Hong Kong drivers will face a maximum fine of HK$2,000 (US$255) if they place more than two phones on the dashboards of their vehicles under a proposal to tighten safety rules.
The Transport and Logistics Bureau, which revealed the proposal in a paper submitted to the Legislative Council earlier this week, said it also planned to extend the rules and require safety belts on all seats in newly registered buses and minibuses. It will be compulsory for passengers to strap themselves in.
On the cap on dashboard phones, the paper, which will be discussed at Legco next Friday, proposed a HK$450 ticket from police for any violations, and a maximum fine of HK$2,000 for more serious cases heard in court.
Currently, the Road Traffic Ordinance only penalises motorists for speaking on the phone while driving. Offenders face a maximum fine of HK$2,000.
But the practice of swiping smartphones mounted on dashboards has become relatively common with the advent of touch-screen technology, especially among professional drivers, including cabbies who use the devices to check bookings and road traffic information.
Under the proposal, the maximum diagonal length of screens to be fixed on dashboards is suggested to be at 18cm (7.1 inches), and the position of the devices should not hinder the drivers’ sight.
The bureau said it proposed to limit the number of devices to two, a suggestion agreed upon by most of the driver groups consulted.
While the groups suggested that drivers should only be allowed to use audio and not the touch-screen command, the bureau said this would be decided after considering enforcement feasibility issues and views of stakeholders.
On seat belts, the government proposed extending the mandatory installation to all seats of newly registered public, private buses and special-purpose vehicles, as well as to the back seats of private minibuses and trucks. The wearing of seat belts for passengers on such vehicles will also be enforced.
Current legislation only mandates the installation and fastening of safety belts to all seats in private vehicles, taxis and public minibuses, the driver and front seats of private minibuses and trucks, as well as the driver seats of public buses.
The bureau proposed that drivers of trucks and special-purpose vehicles would also be responsible for ensuring all passengers under the age of 15 fasten their seat belts, while all vehicles providing service to students would not be allowed to operate if they did not adhere to the new regulations by January 1, 2025.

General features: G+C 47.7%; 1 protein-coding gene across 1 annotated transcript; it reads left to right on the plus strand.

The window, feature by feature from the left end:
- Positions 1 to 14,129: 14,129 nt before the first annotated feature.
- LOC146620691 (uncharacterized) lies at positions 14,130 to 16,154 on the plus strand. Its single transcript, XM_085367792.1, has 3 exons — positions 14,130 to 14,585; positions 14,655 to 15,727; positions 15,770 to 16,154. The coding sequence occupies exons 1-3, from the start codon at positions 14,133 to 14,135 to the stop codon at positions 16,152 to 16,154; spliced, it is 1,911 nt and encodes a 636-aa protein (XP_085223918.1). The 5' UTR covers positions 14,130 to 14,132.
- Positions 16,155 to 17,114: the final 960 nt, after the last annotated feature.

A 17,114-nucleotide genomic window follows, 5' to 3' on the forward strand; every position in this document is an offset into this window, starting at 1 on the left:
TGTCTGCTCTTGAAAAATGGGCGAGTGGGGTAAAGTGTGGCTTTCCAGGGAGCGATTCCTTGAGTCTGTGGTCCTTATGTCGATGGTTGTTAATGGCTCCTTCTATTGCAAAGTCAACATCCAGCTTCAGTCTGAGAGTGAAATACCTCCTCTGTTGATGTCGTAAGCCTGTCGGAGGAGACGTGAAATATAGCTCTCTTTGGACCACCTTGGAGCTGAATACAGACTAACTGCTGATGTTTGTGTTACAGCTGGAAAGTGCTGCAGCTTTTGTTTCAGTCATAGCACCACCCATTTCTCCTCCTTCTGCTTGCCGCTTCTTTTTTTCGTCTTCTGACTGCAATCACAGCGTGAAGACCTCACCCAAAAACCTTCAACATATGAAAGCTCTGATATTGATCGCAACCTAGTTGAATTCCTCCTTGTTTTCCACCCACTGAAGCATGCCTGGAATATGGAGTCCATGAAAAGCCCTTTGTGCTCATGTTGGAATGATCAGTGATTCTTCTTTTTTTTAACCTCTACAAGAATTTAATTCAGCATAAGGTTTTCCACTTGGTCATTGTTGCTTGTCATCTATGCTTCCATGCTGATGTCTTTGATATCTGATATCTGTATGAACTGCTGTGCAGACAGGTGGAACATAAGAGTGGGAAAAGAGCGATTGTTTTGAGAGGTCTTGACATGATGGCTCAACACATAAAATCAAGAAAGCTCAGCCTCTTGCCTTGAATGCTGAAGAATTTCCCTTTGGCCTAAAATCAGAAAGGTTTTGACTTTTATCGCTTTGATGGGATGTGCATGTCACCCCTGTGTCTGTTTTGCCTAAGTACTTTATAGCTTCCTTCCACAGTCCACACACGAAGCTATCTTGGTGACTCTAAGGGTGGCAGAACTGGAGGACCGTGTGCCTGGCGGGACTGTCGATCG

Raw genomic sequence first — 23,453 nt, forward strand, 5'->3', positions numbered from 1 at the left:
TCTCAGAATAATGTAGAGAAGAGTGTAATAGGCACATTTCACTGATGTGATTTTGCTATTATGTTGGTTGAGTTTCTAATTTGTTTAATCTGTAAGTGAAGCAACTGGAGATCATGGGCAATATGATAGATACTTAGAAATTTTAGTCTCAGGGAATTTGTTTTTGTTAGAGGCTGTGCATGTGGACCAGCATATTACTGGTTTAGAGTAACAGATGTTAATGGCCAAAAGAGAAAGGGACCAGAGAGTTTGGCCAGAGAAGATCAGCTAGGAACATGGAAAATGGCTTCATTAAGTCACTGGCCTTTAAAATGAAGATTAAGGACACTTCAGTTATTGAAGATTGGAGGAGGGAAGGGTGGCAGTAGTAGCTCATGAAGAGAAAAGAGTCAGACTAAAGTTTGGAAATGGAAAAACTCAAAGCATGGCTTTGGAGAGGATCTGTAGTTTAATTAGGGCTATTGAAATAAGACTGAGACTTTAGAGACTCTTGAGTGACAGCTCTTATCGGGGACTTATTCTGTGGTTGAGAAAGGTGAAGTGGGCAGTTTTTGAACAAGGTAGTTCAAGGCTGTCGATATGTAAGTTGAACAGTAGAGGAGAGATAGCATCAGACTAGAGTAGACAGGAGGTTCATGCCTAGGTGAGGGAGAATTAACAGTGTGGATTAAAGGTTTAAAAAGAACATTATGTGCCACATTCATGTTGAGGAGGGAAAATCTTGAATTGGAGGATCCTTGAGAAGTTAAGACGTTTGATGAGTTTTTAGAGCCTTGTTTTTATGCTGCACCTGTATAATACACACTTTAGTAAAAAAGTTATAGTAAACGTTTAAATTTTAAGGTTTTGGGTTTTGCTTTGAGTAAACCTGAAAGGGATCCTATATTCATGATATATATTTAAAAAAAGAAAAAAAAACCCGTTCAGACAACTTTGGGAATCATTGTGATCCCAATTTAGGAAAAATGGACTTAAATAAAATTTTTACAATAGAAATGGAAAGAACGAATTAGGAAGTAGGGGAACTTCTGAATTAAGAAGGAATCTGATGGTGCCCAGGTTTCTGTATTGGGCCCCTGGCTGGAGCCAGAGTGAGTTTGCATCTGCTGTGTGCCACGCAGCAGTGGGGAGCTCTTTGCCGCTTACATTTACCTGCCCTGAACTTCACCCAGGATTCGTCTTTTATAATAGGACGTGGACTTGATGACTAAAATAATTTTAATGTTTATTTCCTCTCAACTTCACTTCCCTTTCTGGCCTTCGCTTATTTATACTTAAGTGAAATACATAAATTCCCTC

Chau Kwok-keung, chairman of the Hong Kong Taxi and Public Light Bus Association, expressed approval for the proposed legal amendments. “If they can reduce the occurrence of accidents and the casualties, I will absolutely support them,” he said.
Chau said each taxi driver currently used two to four mobile phones to receive ride requests from passengers, adding that the proposed phone cap would not have a big impact on cabbies’ earning ability.
“The income of taxi drivers will not be hugely affected because the number of passengers will not decrease with the new regulations,” Chau noted.
“In fact, as using phones when driving contributed to over 10 per cent of total traffic accidents, if the amendments can lessen danger posed to road users, it may increase passengers’ confidence in travelling by taxis.”
The bureau also proposed the mandatory use of helmets for riders of bicycles, tricycles and motorcycle sidecars.
Cyclists who do not wear helmets will face a maximum HK$2,000 penalty, while sidecar passengers will be liable to a HK$5,000 fine and three months’ imprisonment.
Another proposal will require all children aged seven or below to use child safety seats in private vehicles. Exemptions will be granted if the children are carried in cars during emergency situations, or if drivers reasonably believe that child passengers are over eight years of age or more than 1.35 metres in height.
Drivers who fail to comply will be issued a fixed penalty ticket of HK$230 by police, or a maximum fine of HK$2,000 for serious cases heard in court.